Vaccinating Against Addiction
For many people who struggle with substance abuse, the idea of being able to take something to stop the cravings, withdrawals and other problems associated with addiction would be a dream come true. To have the opportunity to nip a substance abuse problem in the bud and not be tempted to take the drug again would be highly desirable. For parents, law enforcement officials and medical professionals, immunizing children against the disasters associated with drug use could be a life saver.
One tool has been developed by husband and wife team, Dr’s Thomas and Therese Kosten that makes the idea possible. For over 20 years, the duo have worked on developing a vaccine for cocaine addiction. The vaccine works by stimulating the immune system to attack the drug when it enters the body. For cocaine addicts, this would mean that they would be immunized against the effects of the drug.
Cocaine Vaccine Mechanism
The vaccine, dubbed TA-CD works by stimulating the immune system to produce antibodies to fight the presence of cocaine in the body. These antibodies will alter the bodies response to cocaine when it is used, meaning that the euphoria and pleasurable feelings associated with the drug are not felt. The brain does not get affected by cocaine and the user will not get high.
When a person takes cocaine, the substance is absorbed and the particles are so tiny that the body does not make antibodies to fight the foreign item. Dr’s Kosten have managed to work out a way to get the body to make antibodies and reduce the effects of the drug. This vaccine was made by combining the cocaine with another, larger toxin that the body will fight. In the case of TA-CD, that toxin was cholera. In the process of fighting against the combined cocaine-cholera toxin, the body will make antibodies for both cocaine and cholera. The cocaine molecules are disposed of by the antibodies before they cross the blood-brain barrier and trigger the release of dopamine which means no high and much less motivation to take the drug.
Associated Risks and Limitations
Although this vaccine poses many favorable outcomes for drug addicts and their families, it is not a one stop solution that can solve all the problems drug users face. The TA-CD vaccine cannot stop other symptoms associated with recovering from cocaine addiction. Cravings are not reduced, painful withdrawals are still experienced, the behavioral and emotional problems are not fixed and other personal and financial issues associated with the drug use are not solved.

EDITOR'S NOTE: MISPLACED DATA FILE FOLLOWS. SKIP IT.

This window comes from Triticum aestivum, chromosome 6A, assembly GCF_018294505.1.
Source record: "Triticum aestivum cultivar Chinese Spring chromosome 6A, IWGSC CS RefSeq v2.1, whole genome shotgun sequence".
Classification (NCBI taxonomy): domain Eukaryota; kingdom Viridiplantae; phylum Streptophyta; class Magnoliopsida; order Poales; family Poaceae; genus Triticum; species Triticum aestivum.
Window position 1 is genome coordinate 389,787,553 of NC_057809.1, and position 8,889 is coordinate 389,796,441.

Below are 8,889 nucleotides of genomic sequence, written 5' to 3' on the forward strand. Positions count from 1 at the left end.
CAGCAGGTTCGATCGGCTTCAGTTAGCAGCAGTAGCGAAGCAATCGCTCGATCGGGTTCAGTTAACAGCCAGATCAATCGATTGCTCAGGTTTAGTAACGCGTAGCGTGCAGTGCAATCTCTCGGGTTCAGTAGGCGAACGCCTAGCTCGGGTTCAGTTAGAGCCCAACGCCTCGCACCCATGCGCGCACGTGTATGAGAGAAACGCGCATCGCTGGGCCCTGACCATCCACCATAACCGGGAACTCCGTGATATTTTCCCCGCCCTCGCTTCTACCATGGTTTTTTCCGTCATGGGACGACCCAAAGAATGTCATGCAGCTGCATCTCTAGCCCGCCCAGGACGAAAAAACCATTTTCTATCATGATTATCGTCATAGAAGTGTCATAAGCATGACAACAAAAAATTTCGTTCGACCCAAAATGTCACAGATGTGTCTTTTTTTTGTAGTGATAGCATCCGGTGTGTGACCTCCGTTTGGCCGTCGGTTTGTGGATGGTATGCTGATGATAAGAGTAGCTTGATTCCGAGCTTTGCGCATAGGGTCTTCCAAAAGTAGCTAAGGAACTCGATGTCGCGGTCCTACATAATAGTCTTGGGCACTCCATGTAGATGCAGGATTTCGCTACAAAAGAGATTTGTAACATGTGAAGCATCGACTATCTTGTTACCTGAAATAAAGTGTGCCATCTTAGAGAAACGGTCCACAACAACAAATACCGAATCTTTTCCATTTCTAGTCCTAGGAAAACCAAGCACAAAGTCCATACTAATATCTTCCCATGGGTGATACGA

One of the more serious implications that has come up in the clinical trials of the vaccine is that some cocaine users attempted to get high while being inoculated. In some cases, the addicts were taking up to 10 times their usual amount of cocaine trying to get any of the pleasurable and euphoric effects that the drug usually creates.
This vaccine offers hope for many people, including addicts and medical professionals. It is reported to be in stage 2 of the process of clinical trials with hopeful results. Immunization was reported to not provide complete abstinence from cocaine use, but the significant reduction in use does suggest that the vaccine will be beneficial. Interestingly, almost a quarter of all users who were given the vaccine did not make antibodies to cocaine and research into the reasons why are continuing.
No Single Treatment
Substance abuse is a complex issue that is unique to every person. No two people will respond the same way to treatments, and this is no different for the TA-CD vaccine. Used on its own, the vaccine will not be able to provide effective relief for a cocaine addict. Used in conjunction with cognitive behavior therapy , psychotherapy, medical detoxification and skill development, substance abusers will have a significantly better outcome of overcoming their addiction. Substance abusers need to be willing to take the steps and make changes to their life to help them stop their addiction and their drug-based life. Supportive family and friends also make the road to recovery easier.